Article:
“… the value of the results presented does not primarily rest on the possibilities for practical applications, but on their biotheoretical significance. … It has been shown that given a chance to act on a set of pawns or toy bricks of some sort the symbioorganisms will `learn’ how to operate them in a way which increases their chance for survival. This tendency to act on any thing which can have importance for survival is the key to the understanding of the formation of complex instruments and organs and the ultimate development of a whole body of somatic or non-genetic structures.”
— Nils Aall Barricelli, 1963 (Barricelli, 1963, p. 117)
In addition to the preceding remarks about the fixed mechanism for interpreting a symbioorganism’s game strategy, it has recently been argued that the approach of introducing a predefined game to be played restricted the open-ended evolutionary potential of the system by “flattening complex interactions back into linear causal chains” (Galloway, 2012, p. 41). In other words, the game was not co-evolving along with the organisms. Barricelli himself seems to have been sensitive to these criticisms, and in his final published work in the area in 1987 he sets out some suggested modifications to his original design whereby symbioorganisms have the opportunity to evolve operational elements such as membrane-like structures (Barricelli, 1987).82 Such elements would allow the symbioorganisms to control their local environment and thereby improve their chances of survival and reproduction in a way that operated within the general laws of the world instead of via a special-case predefined game to be played. He discussed how a more pronounced genotype–phenotype distinction would emerge in such a system, accompanied by what could be regarded as a “genetic language” to specify a symbioorganism’s operational elements and their organisation (Barricelli, 1987, pp. 143–144). At the age of 75, Barricelli was clearly not intending to commence a new line of experimental work himself, and the paper was written as a set of suggestions for a future programmer to follow.83 He died six years later in 1993, at the age of 81.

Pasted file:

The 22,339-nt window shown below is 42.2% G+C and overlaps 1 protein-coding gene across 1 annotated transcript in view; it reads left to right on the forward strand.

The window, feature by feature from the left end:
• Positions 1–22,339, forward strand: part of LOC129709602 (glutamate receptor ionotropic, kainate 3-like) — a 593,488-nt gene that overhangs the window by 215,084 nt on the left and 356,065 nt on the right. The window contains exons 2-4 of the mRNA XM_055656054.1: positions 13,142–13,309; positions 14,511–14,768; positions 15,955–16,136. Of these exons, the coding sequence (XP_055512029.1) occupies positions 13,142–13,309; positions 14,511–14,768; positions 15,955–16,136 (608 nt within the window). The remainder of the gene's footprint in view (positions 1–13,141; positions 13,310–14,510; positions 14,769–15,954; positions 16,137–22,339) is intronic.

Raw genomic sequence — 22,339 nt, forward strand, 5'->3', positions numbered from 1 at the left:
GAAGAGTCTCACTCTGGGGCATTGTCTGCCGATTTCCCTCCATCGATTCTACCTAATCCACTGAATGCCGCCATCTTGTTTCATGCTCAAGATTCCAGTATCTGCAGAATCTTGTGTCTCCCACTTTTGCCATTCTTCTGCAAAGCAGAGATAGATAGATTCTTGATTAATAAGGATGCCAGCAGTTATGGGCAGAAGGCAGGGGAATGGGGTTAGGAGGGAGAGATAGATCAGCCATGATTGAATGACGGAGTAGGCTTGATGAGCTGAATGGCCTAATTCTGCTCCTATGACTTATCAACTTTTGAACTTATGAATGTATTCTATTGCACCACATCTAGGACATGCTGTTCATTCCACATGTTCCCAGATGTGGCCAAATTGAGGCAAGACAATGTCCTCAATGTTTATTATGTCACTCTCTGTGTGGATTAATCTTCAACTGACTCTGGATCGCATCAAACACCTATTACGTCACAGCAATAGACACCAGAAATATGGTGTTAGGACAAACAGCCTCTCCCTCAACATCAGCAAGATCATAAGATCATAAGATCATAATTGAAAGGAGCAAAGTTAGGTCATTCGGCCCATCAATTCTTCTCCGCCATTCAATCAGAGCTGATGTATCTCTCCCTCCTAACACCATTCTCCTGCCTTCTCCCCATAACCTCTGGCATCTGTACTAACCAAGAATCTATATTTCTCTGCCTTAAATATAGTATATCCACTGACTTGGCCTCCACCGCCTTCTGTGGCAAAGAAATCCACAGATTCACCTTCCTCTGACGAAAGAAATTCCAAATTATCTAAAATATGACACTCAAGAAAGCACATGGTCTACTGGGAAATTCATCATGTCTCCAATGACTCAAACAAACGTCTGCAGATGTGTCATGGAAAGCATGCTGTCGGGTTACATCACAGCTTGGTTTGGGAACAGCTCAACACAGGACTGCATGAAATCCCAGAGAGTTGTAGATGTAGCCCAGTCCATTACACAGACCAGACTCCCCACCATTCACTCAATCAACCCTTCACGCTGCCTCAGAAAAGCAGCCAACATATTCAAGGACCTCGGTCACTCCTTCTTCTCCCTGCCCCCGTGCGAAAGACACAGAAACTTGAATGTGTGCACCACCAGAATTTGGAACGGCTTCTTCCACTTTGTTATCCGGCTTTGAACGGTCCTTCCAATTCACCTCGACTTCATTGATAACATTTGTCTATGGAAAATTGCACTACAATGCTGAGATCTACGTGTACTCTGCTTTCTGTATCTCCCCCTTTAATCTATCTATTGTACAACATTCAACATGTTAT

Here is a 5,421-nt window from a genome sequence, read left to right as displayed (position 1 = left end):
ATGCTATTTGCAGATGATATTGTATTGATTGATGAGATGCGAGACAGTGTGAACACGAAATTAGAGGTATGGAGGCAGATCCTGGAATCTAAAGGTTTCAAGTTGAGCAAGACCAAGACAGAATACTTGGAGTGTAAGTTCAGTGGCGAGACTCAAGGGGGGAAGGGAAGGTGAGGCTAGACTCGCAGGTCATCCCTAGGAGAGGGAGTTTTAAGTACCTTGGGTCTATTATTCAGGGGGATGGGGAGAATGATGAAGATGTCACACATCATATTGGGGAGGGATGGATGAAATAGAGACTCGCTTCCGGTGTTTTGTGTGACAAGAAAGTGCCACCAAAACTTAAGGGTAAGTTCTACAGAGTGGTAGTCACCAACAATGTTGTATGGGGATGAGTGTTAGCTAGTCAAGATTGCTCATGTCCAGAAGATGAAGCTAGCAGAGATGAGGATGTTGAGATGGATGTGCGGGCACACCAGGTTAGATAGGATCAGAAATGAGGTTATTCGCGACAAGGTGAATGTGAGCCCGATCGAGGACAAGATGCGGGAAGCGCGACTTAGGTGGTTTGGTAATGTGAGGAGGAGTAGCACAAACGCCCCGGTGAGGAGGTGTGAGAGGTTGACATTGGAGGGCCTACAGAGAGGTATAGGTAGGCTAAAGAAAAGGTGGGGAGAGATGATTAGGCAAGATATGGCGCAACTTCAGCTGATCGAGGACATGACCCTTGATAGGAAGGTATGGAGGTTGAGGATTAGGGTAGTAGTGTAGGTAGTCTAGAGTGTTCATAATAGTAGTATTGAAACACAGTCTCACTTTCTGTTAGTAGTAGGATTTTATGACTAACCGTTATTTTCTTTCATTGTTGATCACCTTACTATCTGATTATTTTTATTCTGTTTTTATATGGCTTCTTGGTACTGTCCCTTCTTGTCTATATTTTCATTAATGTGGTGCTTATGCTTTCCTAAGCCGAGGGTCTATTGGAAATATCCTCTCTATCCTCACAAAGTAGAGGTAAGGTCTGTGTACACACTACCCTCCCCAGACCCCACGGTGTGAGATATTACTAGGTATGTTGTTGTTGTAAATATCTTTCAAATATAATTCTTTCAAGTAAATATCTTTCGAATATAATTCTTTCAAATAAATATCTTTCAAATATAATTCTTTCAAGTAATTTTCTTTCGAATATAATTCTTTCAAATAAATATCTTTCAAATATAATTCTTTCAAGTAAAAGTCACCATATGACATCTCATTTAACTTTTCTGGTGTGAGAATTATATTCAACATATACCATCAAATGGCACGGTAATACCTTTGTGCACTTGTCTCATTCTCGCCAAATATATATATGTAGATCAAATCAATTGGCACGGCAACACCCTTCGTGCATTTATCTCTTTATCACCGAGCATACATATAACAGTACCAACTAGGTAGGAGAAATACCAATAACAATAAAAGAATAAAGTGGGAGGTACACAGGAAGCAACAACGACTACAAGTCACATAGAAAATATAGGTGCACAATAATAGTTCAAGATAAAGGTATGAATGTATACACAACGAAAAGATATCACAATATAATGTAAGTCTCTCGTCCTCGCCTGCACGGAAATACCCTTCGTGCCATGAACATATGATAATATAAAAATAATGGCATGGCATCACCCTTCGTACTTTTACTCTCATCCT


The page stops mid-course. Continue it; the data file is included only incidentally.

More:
5.3 Realisations of Physical Self-Reproduction
The first publications describing implementations of physical self-reproducing systems appeared just a few years after Barricelli’s initial work on software-based (logical) self-reproduction. The two most significant authors of work on early hardware-based self-reproduction are Lionel Penrose and Homer Jacobson. Both of their projects followed Barricelli’s approach; they employed systems in which the elementary units are contrived such that particular compound chains of units can catalyse the formation of further copies of the same compound. These chains, which can be very short, can therefore reproduce without the complexity of von Neumann’s design. While Barricelli had successfully demonstrated the first implementation of evo-replicators in software, Penrose and Jacobson’s physical implementations focused on simple standard-replicators; although, as we describe below, they both discussed how their models could be further extended to improve their evolutionary potential.
5.3.1 Lionel Penrose (1957)